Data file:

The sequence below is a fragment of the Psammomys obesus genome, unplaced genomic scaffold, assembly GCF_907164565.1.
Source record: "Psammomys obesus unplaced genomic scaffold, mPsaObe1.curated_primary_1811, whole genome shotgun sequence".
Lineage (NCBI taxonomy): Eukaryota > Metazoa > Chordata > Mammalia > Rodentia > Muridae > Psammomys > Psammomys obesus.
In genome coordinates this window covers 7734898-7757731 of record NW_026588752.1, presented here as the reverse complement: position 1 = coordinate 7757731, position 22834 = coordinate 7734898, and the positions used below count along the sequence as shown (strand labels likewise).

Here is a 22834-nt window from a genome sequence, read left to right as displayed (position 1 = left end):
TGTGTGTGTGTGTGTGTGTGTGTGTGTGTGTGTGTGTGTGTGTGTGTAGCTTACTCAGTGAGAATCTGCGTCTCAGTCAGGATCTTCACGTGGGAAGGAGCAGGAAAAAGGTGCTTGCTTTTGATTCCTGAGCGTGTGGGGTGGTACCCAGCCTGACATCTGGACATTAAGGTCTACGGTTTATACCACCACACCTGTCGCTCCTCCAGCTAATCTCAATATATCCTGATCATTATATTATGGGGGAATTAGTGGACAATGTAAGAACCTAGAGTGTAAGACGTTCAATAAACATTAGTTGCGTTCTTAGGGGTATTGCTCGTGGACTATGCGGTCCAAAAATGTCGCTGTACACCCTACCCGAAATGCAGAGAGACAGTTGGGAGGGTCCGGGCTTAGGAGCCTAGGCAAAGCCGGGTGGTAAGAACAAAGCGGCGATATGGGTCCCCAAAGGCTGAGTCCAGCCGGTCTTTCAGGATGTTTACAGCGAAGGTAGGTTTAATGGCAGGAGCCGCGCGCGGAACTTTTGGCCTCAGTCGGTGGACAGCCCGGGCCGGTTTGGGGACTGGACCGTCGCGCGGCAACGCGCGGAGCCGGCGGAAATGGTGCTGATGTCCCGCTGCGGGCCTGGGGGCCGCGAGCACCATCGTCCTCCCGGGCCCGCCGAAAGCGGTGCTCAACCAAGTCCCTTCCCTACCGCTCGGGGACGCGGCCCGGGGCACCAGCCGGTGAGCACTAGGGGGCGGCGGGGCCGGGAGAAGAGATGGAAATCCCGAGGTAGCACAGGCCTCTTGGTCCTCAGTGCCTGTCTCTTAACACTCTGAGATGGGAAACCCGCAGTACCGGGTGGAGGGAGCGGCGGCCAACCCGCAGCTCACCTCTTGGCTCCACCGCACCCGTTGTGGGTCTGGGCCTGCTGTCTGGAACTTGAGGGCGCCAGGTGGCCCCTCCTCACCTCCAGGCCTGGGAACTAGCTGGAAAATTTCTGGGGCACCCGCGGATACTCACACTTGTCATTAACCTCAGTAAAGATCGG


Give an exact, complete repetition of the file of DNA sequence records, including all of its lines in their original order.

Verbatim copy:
The sequence below is a fragment of the Psammomys obesus genome, unplaced genomic scaffold, assembly GCF_907164565.1.
Source record: "Psammomys obesus unplaced genomic scaffold, mPsaObe1.curated_primary_1811, whole genome shotgun sequence".
Lineage (NCBI taxonomy): Eukaryota > Metazoa > Chordata > Mammalia > Rodentia > Muridae > Psammomys > Psammomys obesus.
In genome coordinates this window covers 7734898-7757731 of record NW_026588752.1, presented here as the reverse complement: position 1 = coordinate 7757731, position 22834 = coordinate 7734898, and the positions used below count along the sequence as shown (strand labels likewise).

Here is a 22834-nt window from a genome sequence, read left to right as displayed (position 1 = left end):
TGTGTGTGTGTGTGTGTGTGTGTGTGTGTGTGTGTGTGTGTGTGTGTAGCTTACTCAGTGAGAATCTGCGTCTCAGTCAGGATCTTCACGTGGGAAGGAGCAGGAAAAAGGTGCTTGCTTTTGATTCCTGAGCGTGTGGGGTGGTACCCAGCCTGACATCTGGACATTAAGGTCTACGGTTTATACCACCACACCTGTCGCTCCTCCAGCTAATCTCAATATATCCTGATCATTATATTATGGGGGAATTAGTGGACAATGTAAGAACCTAGAGTGTAAGACGTTCAATAAACATTAGTTGCGTTCTTAGGGGTATTGCTCGTGGACTATGCGGTCCAAAAATGTCGCTGTACACCCTACCCGAAATGCAGAGAGACAGTTGGGAGGGTCCGGGCTTAGGAGCCTAGGCAAAGCCGGGTGGTAAGAACAAAGCGGCGATATGGGTCCCCAAAGGCTGAGTCCAGCCGGTCTTTCAGGATGTTTACAGCGAAGGTAGGTTTAATGGCAGGAGCCGCGCGCGGAACTTTTGGCCTCAGTCGGTGGACAGCCCGGGCCGGTTTGGGGACTGGACCGTCGCGCGGCAACGCGCGGAGCCGGCGGAAATGGTGCTGATGTCCCGCTGCGGGCCTGGGGGCCGCGAGCACCATCGTCCTCCCGGGCCCGCCGAAAGCGGTGCTCAACCAAGTCCCTTCCCTACCGCTCGGGGACGCGGCCCGGGGCACCAGCCGGTGAGCACTAGGGGGCGGCGGGGCCGGGAGAAGAGATGGAAATCCCGAGGTAGCACAGGCCTCTTGGTCCTCAGTGCCTGTCTCTTAACACTCTGAGATGGGAAACCCGCAGTACCGGGTGGAGGGAGCGGCGGCCAACCCGCAGCTCACCTCTTGGCTCCACCGCACCCGTTGTGGGTCTGGGCCTGCTGTCTGGAACTTGAGGGCGCCAGGTGGCCCCTCCTCACCTCCAGGCCTGGGAACTAGCTGGAAAATTTCTGGGGCACCCGCGGATACTCACACTTGTCATTAACCTCAGTAAAGATCGG